2200 Views 1 2 3 4 Previous Next 54 Replies Latest reply: Jun 3, 2007 4:23 AM by Barry Fisher Go to original post
My two pesos!
The 1.83 17" iMac doesn't really have 512 MB of RAM available for the OS and apps because a minimum of 80 MB is used by the video card. You have even less as the video demand increases, such as when using Photoshop. CS2 will need to use Rosetta as well.
You are kind of wasting money if you put in more RAM than the iMac specs call for because, for instance, the 1.83 GHz 17" model can only address a maximum of 2 GB of physical RAM and the other models can only address a maximum of three GB.
Apple recommends that when you seat mismatched RAM modules, that the larger of the two be seated in the RAM slot closest to the display.
Matched RAM increases the throughput of data from the
RAM to the processor, but I wouldn't be too worried
about it. We're only talking an increase of a few
percent. 2 x 512 MB will be slightly faster than 1 x
1 GB, but 1.5 GB is certainly preferable to 1 GB. The
extra 512 MB will increase your performance more than
using matched pairs ever will.
Actually, in this case, I would recommend you matching the ram. Since you have the intel graphics chip set, you don't have dedicated vram. It has to share ram with system memory. This is one case where having dual channel support does boost graphics performance significantly. So if you upgrade, either upgrade to 1GB or upgrade to 2GB, don't go with 1.5 GB.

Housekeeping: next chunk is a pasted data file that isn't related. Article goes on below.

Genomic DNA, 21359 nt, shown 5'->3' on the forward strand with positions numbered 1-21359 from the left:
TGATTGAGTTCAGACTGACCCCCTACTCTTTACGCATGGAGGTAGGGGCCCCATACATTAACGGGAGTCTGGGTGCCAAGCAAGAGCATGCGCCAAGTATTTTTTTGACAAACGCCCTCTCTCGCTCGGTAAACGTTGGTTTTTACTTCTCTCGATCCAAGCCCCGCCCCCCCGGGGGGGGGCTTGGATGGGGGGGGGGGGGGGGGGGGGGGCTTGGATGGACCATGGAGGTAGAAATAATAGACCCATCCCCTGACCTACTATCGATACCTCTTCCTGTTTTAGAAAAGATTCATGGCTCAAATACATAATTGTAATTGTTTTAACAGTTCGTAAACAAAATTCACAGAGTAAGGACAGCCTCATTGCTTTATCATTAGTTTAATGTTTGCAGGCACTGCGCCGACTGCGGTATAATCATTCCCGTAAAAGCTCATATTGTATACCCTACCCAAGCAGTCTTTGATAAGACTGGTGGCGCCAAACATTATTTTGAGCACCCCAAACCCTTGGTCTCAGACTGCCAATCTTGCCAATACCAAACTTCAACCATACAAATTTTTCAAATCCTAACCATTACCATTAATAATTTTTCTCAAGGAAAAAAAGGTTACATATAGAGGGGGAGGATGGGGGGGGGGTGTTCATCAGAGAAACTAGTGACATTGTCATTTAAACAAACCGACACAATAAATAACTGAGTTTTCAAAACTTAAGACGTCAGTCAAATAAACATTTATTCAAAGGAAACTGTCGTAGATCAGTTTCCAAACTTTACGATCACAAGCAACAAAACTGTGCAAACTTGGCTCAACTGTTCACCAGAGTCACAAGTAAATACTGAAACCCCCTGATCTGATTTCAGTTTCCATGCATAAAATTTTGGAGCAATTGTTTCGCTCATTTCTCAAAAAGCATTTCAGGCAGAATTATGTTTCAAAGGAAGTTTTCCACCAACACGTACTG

I can no longer find apple's white paper on the imac/mac mini which talked about dual channel support for computers with the intel graphics chip. I did find 2 references.
Most of these referencec deal with the mini, but the architecture is the same for any of the macs with the integrated intel graphics chip.
here is the first reference written by Blizzard (creator's of WoW):
After some examination of the Intel-based Mini's specs, it's my opinion that the ideal config for WoW will be to have a minimum of 1GB RAM installed, as a matched pair of DIMMs.
The CPU (either Core Solo or Core Duo) can use up to about 5GB/sec of memory bandwidth maximum; by having matched pairs of DIMMs installed, thhe machine has around 10GB/sec of total memory bandwidth to share between CPU and GPU tasks. At times when the CPU is executing out of its L2 cache (which is fairly large in the Core Solo and Duo), the GPU will have a larger percentage of that RAM throughput available.
A 1024x768 screen, refreshing at 60Hz and 24-bit color depth, will consume about 0.13 GB/second of bandwidth just for the pixel refresh, this is not too big of a deal.